Hiring. Multimedia. Entrepreneurship.
Those were some of the areas where ventures pitched recently by returning citizens in Georgetown’s Pivot Program are looking to bring new approaches. With $10,000 in funding on the line, the students presented their plans on June 25 in the third edition of the program’s pitch competition.
Pivot, which is run by the Georgetown business school, offers a certificate in business. Students spend half the program in school full-time in business classes, then spend three months in a work placement. Each cohort supports up to 20 students, and offers a weekly stipend from the D.C. Department of Employment Services. It’s available for individuals over the age of 25 with a high school diploma or GED who were incarcerated within the last two years.
In the second half of the year, students can choose either a venture incubation or permanent employment track. Incubation students, who build a business plan, are offered workspace and business services plus pitch coaching prior to the competition. Employment students receive a full-time internship. All can participate in the Pivot competition.
Pivot Program Academic Director Alyssa Lovegrove told Technical.ly that one of the goals of the program is for companies to take returning citizen entrepreneurs and job candidates more seriously. According to The Sentencing Project, one in three US adults over the age of 23 have been arrested.
“We’re talking about an enormous number of people potentially being denied employment if we don’t start to at least look beyond the conviction and evaluate the candidate,” Lovegrove said. “Part of what we’re trying to communicate to people is that there’s an enormous amount of talent out there, and we have tended not even to look at this population .”
Earning a $3,000 prize, Next Endeavour Diversity Staffing creators LaTasha Moore and Victoria Hunt were the winners of the competition. Moore and Hunt created Next Endeavor to focus on diversifying the workplace, with a particular focus on hiring returning citizens. To achieve this goal, Next Endeavour would partner with companies looking to expand in hiring and connect them with a database of formerly incarcerated individuals.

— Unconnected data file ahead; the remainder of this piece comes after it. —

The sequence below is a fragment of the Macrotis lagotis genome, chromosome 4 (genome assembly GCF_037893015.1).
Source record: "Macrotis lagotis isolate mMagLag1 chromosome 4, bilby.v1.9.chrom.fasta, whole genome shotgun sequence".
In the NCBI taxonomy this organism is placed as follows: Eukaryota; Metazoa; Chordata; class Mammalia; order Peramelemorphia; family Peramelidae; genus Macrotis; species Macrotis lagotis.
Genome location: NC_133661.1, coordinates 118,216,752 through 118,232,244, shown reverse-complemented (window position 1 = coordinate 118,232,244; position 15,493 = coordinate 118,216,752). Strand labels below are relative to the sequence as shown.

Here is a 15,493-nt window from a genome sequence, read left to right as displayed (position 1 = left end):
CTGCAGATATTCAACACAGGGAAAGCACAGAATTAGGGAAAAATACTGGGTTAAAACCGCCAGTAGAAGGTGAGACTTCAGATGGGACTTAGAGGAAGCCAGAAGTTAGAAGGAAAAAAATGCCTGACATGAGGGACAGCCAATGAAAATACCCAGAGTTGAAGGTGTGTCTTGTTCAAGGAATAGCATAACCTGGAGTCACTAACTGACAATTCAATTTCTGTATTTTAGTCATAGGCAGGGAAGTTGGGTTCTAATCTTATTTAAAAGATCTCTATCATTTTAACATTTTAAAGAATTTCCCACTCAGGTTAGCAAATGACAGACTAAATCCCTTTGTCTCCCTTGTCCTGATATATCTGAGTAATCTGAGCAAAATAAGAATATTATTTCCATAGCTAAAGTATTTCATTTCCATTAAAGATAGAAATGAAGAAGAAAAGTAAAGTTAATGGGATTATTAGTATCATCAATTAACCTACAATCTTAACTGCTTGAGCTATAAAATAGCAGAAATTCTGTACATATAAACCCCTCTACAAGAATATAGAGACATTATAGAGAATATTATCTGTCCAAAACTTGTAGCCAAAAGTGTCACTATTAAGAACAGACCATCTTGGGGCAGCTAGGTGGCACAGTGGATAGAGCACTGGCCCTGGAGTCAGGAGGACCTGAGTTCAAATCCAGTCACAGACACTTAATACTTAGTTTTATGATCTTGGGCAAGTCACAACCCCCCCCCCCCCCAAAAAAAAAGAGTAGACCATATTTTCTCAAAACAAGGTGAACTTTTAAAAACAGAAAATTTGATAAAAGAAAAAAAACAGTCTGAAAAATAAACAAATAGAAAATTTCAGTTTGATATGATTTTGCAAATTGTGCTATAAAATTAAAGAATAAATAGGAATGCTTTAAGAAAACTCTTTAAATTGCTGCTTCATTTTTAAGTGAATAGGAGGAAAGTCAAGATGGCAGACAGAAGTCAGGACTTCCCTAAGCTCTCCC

“A diverse workforce and inclusive employee culture are core business strengths,” Hunt said in a statement.
Lovegrove added that Moore and Hunt became interested in the idea in part due to their own personal experiences as candidates in professional work settings, where they saw the issue up close.
“We know that a lot of HR teams are very focused on diversity, and also have reached a point where they recognize that a lot of the conventional ways that they’ve gone about getting diversity into their companies isn’t working,” Lovegrove said.
Here are the rest of the pitch competition results:
First Runner-Up: Pascal Laporte, Tenpen ($2,500 prize)
- Tenpen connects returning citizen entrepreneurs with the customers they need to get a business off the ground. Laporte has already launched a beta site and expects to generate $100,000 in revenue the first year.
Second Runner-Up: Kaamilya Finley, Fresh Start ($1,500 prize)
- Finely’s company attempts to bridge any gaps in communication between reentry services, offering virtual information for returning citizens. The company is a completed online prototype, currently only in need of networking and advertising to get started.
Honorable Mentions ($1,000 prize)
- Charles Hopkins is the creator of Forgotten Voices, a multimedia platform for incarcerated and formerly incarcerated people to share their stories.
- Ernest Bokyin III’s SURFACE, which stands for Supporting Underserved Remarkable Families to Achieve Cooperative Economics, makes it easier for donors to access and give to the families of incarcerated individuals.
- Equipt’d, created by Tai’Anthony Carter, is a vending machine service that would sell sports equipment at local parks and sports facilities.